You have probably heard of Pop Rocks, the once ubiquitous candy popular with kids back in the 1960s and 1970s. Kids would bite on a Pop Rock, and the small amount of carbonization released would give them a tingling sensation in the mouth.
But Pop Rocks became more famous as the source of a classic urban legend. It quickly traveled from playground to playground throughout the country that if you swallowed a bunch of Pop Rocks whole and then drank any kind of carbonated soda, your stomach would explode.
It was said that the child actor who starred as “Mikey” in the old Life breakfast cereal commercials (“Give it to Mikey. He won’t eat anything!”) died in just such a fashion after gorging on Pop Rocks and downing a six-pack of cola. Pop Rocks, it was said, were pulled from the market after Mikey’s untimely demise.
Well, as widespread as the stories of killer Pop Rocks were back in the 1970s and early 1980s, the candy never exploded, the actor who played Mikey is still alive and well, and Pop Rocks are still marketed today. But the Pop Rocks story remains a classic urban legend, and there are grown-ups today who will cite chapter and verse as God’s own truth of the killer candy and the death of Mikey.
In my days during college in the late 1960s, it was common knowledge that the actor who played “the Beaver” on Leave It to Beaver was killed by friendly fire in Vietnam. Jerry Mathers is still with us. Back in the 1950s, a mother could always tell a story of a kid—a child of a friend of a friend—who lost his arm to a passing truck when he let it hang out the car window.
Like fairy tales, urban legends are cautionary stories. But unlike fairy tales, they are always told as fact.
E-mails buzz every day with a thousand urban legends, and the Internet serves as both incubator and distributor of thousands more. For example, gang members drive the streets with their headlights off. If you flash your headlights at them, you’re marked for death. The police can’t do anything about this, but they have warned people not to flash their lights at passing cars.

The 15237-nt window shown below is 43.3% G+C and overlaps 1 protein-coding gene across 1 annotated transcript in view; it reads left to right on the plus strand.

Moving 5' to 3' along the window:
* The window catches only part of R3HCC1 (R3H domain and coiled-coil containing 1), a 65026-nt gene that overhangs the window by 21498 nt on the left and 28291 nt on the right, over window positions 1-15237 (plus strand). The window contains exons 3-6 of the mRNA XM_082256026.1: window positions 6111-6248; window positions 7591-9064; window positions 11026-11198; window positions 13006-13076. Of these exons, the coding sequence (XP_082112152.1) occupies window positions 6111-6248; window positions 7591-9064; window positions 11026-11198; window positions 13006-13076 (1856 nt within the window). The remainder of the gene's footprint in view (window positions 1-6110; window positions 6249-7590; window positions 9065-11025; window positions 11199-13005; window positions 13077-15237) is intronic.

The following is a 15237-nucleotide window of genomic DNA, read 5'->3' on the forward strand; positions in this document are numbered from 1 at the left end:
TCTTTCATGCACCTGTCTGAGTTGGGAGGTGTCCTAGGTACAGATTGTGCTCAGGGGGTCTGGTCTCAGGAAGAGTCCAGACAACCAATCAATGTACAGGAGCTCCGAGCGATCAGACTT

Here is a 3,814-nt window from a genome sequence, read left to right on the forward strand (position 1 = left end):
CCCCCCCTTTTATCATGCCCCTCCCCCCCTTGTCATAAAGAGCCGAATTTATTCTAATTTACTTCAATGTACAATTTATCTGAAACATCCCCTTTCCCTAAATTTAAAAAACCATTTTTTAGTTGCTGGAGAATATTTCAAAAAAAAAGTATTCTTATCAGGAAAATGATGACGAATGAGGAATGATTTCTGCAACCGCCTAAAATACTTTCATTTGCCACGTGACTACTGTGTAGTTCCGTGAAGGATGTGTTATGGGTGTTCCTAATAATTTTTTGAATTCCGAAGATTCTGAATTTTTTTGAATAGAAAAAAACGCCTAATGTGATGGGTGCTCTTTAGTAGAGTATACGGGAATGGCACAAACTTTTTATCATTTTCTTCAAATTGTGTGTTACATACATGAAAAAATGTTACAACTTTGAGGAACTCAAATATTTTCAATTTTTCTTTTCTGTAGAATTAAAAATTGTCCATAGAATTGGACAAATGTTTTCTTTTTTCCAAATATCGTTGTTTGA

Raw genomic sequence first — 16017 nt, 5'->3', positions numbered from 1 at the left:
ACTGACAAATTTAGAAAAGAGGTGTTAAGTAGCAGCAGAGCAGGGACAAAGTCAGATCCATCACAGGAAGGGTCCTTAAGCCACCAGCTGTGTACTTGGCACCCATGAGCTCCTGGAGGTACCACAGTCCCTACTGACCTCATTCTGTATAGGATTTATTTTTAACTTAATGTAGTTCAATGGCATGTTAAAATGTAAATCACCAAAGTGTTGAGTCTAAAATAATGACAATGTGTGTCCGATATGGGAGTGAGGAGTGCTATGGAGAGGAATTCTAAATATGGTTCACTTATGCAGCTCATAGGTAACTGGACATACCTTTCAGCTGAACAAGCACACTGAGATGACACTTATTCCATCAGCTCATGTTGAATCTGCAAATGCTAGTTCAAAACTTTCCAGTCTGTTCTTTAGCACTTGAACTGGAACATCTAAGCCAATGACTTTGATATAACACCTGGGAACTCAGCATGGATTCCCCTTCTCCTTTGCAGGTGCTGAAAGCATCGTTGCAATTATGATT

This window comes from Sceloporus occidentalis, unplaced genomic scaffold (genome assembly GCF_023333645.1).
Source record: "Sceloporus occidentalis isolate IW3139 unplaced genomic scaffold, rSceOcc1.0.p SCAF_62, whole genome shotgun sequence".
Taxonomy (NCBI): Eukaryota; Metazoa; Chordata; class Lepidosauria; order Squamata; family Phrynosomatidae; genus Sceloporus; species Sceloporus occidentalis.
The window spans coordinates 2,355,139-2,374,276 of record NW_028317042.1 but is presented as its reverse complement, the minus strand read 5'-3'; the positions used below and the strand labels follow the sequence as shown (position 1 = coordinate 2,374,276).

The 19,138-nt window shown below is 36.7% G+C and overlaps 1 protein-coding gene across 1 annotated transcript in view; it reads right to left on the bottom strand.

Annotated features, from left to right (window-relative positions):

He Said What?
Of course, just as ubiquitous as stories about Pop Rocks are what I call Catholic urban legends.
Here’s an example:
Brave Galileo has been forced by the Inquisition in 1633 to recant his teaching that the Earth in fact orbits the sun. But as he exits the star chamber of the inquisitor judges, he exclaims: Eppur si muove! —”And yet it moves!”
Kids are taught that brave declaration in schools, columnists cite it, game shows have it as a question and answer.
But it never happened. Galileo never said it. There is no record of any such quote ever mentioned in historical records of the period or in anti-Catholic propaganda of the era, of which there was plenty. Galileo certainly never acknowledged or claimed to have said it, and he lived for nearly ten more years.
In fact, the first discernible public claim to any such quote attributed to Galileo was written 125 years after his death by a French anti-clerical propagandist. It was an invention, another bit of propaganda devised in the eighteenth-century battle between the so-called French Enlightenment and the Church.
But “And yet it moves!” quickly passed into the corpus of Western thought. By the nineteenth century, every Protestant school child would have known it. Most Catholics would have heard it as well and no doubt believed it real. To the scientific community it became a rallying cry against the faith, which it equated with superstition, and the Catholic Church, which it viewed as dangerous to free thought.
Today, Galileo’s quote is a given, bound to arise in any conversation touching on the relationship of faith and science in general, or the Catholic Church and the modern world in particular. But it is simply a Catholic urban legend.
Catholic urban legends abound in our world. A good number of them are what we might call theological urban legends. These are beliefs defined by outsiders as Catholic beliefs that Catholics don’t believe: the old canards that Catholics worship Mary, that Catholics are forbidden to read the Bible, that the pope can invent new Catholic teachings and toss out old ones at will. These are common in Evangelical tracts aimed at converting Catholics.
But there are others that persist in the public arena that might be called historical urban legends, such as the famous Galileo declaration. These are fabrications of history cited as truths. They are part of our cultural DNA, passed on from generation to generation. They are not the product of anti-Catholicism but normative thinking for the enlightened person.